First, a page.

Agro-processing could be defined as set of techno-economic activities carried out for conservation and handling of agricultural produce to make it usable as food, feed, fibre, fuel or industrial raw material. Hence, the scope of the agro-processing industry encompasses all operations from harvest till the material reaches the end user in the desired form, packaging, quantity, quality and price (Figure 1). 

Another useful classification of agro-processing industry is based on upstream and downstream industries. Upstream industries are engaged in the initial processing of agricultural commodities. Examples are rice and flour milling, leather tanning, cotton ginning, oil pressing, saw milling and fish canning. Downstream industries undertake further manufacturing operations on intermediate products made from agricultural materials. Examples are bread, biscuit and noodle making, textile spinning and weaving, paper production, clothing and footwear manufacturing, and rubber manufactures. Agro-processing plays a number of vital roles beyond income generation. It can reduce the food insecurity of the 1.3 billion people who do not have enough to eat by reducing food losses, increasing the range of food products and making food safe to eat. 

The development of agro-industries also has many beneficial feedback effects on agriculture itself. The most direct one is the stimulus it provides for increased agricultural production through market expansion. Indeed, the establishment of processing facilities is itself an essential first step towards stimulating both consumer demand for the processed product and as well as assuring adequate supply of the raw material. The provision of transport, power and other infrastructure required for agro-industries also benefits agricultural production. The development of these and other industries provides a more favourable atmosphere for technical progress and the acceptance of new ideas in farming itself.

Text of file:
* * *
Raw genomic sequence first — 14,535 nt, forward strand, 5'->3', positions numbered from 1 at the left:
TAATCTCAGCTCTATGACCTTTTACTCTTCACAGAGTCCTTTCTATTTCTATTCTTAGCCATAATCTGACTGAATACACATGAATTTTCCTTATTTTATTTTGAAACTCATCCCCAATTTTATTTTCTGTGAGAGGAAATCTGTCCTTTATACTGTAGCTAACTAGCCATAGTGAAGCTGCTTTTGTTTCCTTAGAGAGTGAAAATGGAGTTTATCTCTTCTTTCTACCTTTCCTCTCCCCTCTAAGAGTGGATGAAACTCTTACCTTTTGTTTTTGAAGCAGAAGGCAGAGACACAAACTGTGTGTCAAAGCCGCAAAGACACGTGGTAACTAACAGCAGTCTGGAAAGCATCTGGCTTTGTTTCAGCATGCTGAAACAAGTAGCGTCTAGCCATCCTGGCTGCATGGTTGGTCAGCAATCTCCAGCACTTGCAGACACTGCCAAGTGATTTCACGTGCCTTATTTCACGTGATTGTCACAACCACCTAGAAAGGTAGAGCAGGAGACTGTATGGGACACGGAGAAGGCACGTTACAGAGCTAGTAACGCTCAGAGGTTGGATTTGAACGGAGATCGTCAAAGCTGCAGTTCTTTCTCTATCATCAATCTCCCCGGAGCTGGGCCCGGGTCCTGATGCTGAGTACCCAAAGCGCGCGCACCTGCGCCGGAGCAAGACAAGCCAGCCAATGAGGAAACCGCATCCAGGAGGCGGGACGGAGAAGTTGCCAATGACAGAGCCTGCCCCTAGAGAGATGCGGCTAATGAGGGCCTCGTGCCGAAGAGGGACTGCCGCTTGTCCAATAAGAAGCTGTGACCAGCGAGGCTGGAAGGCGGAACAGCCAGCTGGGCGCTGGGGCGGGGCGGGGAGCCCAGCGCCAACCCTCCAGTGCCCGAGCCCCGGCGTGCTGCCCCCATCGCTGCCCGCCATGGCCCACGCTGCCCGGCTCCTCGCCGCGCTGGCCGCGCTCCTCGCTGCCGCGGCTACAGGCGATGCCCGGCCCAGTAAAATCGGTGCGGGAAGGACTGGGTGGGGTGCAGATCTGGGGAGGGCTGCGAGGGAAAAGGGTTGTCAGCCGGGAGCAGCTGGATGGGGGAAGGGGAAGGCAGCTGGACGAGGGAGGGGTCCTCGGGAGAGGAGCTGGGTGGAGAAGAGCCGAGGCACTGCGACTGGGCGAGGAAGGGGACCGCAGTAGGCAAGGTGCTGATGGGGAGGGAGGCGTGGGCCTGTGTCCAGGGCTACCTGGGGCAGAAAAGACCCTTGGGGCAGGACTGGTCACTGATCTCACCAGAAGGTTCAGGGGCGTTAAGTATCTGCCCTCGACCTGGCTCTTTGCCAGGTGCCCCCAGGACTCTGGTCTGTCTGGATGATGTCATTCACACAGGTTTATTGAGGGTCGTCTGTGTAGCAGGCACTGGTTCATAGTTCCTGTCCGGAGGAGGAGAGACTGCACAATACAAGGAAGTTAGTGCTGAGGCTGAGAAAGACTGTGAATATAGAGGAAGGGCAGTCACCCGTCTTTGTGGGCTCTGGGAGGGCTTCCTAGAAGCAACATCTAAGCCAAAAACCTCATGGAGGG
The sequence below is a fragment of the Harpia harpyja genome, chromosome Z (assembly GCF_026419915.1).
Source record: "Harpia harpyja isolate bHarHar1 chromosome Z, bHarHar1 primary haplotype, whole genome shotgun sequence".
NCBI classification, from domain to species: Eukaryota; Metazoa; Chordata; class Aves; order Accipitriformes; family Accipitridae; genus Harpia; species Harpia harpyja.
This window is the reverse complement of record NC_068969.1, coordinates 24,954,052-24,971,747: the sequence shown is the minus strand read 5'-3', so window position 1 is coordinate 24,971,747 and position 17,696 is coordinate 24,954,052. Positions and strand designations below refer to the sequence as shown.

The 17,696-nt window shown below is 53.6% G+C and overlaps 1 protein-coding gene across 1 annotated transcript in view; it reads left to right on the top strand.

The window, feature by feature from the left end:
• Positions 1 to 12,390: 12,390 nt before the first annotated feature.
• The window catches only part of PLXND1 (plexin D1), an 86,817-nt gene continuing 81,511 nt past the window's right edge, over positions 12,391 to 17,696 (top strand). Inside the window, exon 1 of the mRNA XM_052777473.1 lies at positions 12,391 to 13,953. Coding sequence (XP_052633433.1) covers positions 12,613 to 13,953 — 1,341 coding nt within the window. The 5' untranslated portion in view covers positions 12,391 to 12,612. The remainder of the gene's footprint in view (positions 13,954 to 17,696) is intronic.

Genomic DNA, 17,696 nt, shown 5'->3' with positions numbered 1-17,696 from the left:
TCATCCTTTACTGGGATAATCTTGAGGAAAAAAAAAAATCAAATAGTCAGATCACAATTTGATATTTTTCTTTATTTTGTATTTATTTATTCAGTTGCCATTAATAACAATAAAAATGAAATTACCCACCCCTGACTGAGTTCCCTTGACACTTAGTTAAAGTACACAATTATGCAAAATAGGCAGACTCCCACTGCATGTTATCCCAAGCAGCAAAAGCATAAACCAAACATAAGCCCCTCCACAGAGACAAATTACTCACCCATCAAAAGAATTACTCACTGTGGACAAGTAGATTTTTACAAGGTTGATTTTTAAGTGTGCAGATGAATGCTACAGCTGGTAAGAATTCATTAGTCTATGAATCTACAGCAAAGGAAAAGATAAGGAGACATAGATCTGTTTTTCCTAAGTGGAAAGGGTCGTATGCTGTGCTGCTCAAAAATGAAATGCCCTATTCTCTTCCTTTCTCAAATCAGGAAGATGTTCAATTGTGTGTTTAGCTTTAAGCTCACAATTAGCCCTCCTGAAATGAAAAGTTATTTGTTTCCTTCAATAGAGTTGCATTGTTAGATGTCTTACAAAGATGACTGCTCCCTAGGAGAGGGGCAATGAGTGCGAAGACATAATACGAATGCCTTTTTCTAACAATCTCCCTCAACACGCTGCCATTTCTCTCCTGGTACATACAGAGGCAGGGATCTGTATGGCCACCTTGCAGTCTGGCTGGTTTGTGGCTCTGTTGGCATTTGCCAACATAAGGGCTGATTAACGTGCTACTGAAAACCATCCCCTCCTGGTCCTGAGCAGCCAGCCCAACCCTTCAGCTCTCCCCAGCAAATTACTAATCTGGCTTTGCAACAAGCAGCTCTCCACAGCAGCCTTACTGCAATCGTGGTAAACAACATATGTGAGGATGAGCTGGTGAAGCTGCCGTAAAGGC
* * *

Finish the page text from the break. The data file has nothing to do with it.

Agro-processing operations (such as sun-drying) can preserve food for longer than its fresh shelf-life and can salvage waste food. For some basic food stuffs for example rice, it is essential before the food can be eaten it must be de-husked. It can help raise the nutritional values of poor people's diets and contributes to important cultural practices by providing foods with a more interesting taste than the daily staples. Today, however, it is becoming even more difficult to provide a precise demarcation of what should be considered an agro-industrial activity. The impact of innovation processes and new technologies suggests a widening of the range of agro-industry1 inputs that could be considered, including biotechnological and synthetic products. Corresponding to this growing complexity of inputs is an increasing range of transformation processes, characterized by physical and chemical alteration aimed at improving the marketability of raw materials according to the final end use. All these factors – the growing complexity of inputs, the impact of innovation processes and new technologies, the sophistication and the growing range of the transformation processes – makes it increasingly difficult to draw a clear distinction between what should be considered strictly industry in the broad sense and what can be classified as agro-industry. 

By Omo Ohiokpehai (Food and Nutrition Specialist, CIAT-TSBF, c/o ICRAF, Kenya);  Linus Opara (Research Professor & South African Chair in Postharvest Technology, Faculty of Agri-Sciences, University of Stellenbosch, South Africa); Henry Kinyua  (Senior Business Manager, Horticulture, Technoserve, Kenya); Kiringai Kamau (Value Chain Analyst, VACID –Africa, Kenya) and Lusike A. Wasilwa (Assistant Director, Horticulture and Industrial Crops, Kenya Agricultural research Institute)